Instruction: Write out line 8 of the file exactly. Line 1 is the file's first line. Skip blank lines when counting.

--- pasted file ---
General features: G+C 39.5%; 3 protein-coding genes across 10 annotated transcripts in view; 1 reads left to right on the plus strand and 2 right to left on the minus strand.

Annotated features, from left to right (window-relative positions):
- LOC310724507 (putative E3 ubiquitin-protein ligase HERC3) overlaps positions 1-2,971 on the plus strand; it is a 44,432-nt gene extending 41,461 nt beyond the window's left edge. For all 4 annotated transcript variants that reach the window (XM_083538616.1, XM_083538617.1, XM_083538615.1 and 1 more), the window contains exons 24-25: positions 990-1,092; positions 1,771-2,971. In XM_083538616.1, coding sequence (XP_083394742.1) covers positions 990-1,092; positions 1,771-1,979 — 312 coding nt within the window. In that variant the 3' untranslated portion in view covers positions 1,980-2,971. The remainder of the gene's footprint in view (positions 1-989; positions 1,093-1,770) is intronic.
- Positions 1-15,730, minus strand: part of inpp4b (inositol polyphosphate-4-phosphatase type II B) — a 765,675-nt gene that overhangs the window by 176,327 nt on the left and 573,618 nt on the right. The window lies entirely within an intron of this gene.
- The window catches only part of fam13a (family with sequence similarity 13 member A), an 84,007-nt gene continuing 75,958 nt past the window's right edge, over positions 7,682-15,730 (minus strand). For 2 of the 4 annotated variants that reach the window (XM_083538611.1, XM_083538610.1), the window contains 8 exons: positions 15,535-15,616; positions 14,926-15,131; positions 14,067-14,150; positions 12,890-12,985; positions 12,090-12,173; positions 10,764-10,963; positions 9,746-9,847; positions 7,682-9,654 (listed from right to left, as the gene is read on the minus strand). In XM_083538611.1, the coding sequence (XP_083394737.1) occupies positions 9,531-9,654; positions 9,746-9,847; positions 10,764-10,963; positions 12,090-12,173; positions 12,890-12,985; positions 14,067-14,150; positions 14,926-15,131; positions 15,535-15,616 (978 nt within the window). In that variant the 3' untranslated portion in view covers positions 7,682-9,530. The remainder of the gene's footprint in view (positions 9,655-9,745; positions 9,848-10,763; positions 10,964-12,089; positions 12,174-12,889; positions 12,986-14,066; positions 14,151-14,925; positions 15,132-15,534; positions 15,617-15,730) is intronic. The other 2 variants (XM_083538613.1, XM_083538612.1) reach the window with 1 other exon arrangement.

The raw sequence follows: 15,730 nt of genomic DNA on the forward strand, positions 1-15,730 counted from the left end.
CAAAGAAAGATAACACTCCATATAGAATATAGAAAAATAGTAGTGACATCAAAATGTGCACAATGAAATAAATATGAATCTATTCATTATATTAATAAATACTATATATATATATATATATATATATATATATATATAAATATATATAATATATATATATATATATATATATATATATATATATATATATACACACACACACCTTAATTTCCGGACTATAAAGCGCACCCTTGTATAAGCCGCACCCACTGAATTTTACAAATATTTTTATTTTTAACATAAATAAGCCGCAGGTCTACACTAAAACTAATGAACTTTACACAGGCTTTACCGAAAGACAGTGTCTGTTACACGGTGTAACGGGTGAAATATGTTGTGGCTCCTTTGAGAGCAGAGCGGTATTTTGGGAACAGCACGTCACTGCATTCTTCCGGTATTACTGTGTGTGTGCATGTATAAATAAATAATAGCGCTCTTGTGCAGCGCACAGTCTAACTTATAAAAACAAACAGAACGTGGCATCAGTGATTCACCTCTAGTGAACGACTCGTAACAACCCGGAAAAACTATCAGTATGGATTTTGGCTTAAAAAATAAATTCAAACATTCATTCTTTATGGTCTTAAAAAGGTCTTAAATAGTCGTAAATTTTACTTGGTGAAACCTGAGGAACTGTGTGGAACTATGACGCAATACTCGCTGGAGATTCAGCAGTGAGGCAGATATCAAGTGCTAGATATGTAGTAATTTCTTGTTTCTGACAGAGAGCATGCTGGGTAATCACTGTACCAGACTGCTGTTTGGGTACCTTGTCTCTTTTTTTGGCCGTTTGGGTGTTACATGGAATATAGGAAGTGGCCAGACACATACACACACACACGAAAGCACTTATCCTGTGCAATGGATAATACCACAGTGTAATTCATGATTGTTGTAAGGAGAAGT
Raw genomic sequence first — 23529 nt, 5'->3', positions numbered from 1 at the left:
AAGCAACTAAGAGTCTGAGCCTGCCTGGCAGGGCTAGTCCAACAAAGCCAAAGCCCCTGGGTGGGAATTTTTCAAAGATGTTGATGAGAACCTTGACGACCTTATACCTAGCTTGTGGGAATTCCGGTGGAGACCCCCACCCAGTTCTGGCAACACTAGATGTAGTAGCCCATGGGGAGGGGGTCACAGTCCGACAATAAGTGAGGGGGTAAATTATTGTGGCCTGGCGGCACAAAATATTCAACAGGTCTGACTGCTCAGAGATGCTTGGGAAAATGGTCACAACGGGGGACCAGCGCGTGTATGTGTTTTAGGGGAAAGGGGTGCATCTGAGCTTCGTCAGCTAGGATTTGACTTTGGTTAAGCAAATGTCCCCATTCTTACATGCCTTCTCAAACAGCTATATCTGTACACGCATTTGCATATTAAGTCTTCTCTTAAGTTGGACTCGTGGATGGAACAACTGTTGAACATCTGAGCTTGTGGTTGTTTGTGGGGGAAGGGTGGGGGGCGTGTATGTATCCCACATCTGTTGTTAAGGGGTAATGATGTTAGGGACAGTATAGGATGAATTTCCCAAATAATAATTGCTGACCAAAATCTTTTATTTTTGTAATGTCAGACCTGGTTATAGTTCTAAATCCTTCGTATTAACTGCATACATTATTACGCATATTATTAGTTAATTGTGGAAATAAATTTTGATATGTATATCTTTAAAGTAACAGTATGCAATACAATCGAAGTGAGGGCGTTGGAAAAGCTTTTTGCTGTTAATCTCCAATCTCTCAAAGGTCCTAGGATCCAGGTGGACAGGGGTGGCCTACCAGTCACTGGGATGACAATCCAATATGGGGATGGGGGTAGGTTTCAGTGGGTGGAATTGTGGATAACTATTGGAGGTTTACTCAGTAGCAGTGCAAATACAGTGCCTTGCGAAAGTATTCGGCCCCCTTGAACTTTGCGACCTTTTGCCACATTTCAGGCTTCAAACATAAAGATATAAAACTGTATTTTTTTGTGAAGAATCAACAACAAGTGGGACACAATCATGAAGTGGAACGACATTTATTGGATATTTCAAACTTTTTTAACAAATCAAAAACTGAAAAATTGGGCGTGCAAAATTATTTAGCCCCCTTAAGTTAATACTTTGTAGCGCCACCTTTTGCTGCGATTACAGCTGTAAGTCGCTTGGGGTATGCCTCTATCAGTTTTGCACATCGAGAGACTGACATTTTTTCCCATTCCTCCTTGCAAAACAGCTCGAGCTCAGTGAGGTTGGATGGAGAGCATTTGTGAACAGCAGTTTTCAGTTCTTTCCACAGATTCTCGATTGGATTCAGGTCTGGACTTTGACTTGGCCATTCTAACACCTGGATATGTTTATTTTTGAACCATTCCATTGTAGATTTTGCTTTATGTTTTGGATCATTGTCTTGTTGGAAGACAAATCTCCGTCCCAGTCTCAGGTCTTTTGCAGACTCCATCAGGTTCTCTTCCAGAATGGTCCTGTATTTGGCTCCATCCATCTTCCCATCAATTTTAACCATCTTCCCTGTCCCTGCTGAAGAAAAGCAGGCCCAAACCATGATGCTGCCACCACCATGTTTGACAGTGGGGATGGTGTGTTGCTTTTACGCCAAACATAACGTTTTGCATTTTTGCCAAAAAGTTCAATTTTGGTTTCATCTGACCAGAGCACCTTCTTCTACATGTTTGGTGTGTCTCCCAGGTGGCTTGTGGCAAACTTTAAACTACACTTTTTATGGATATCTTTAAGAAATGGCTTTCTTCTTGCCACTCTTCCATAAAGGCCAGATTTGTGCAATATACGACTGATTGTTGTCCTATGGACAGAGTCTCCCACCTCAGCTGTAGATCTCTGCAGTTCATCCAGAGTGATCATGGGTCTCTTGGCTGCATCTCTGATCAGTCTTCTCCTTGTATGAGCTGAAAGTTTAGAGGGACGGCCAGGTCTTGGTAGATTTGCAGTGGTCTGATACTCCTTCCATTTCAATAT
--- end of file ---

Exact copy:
Raw genomic sequence first — 23529 nt, 5'->3', positions numbered from 1 at the left: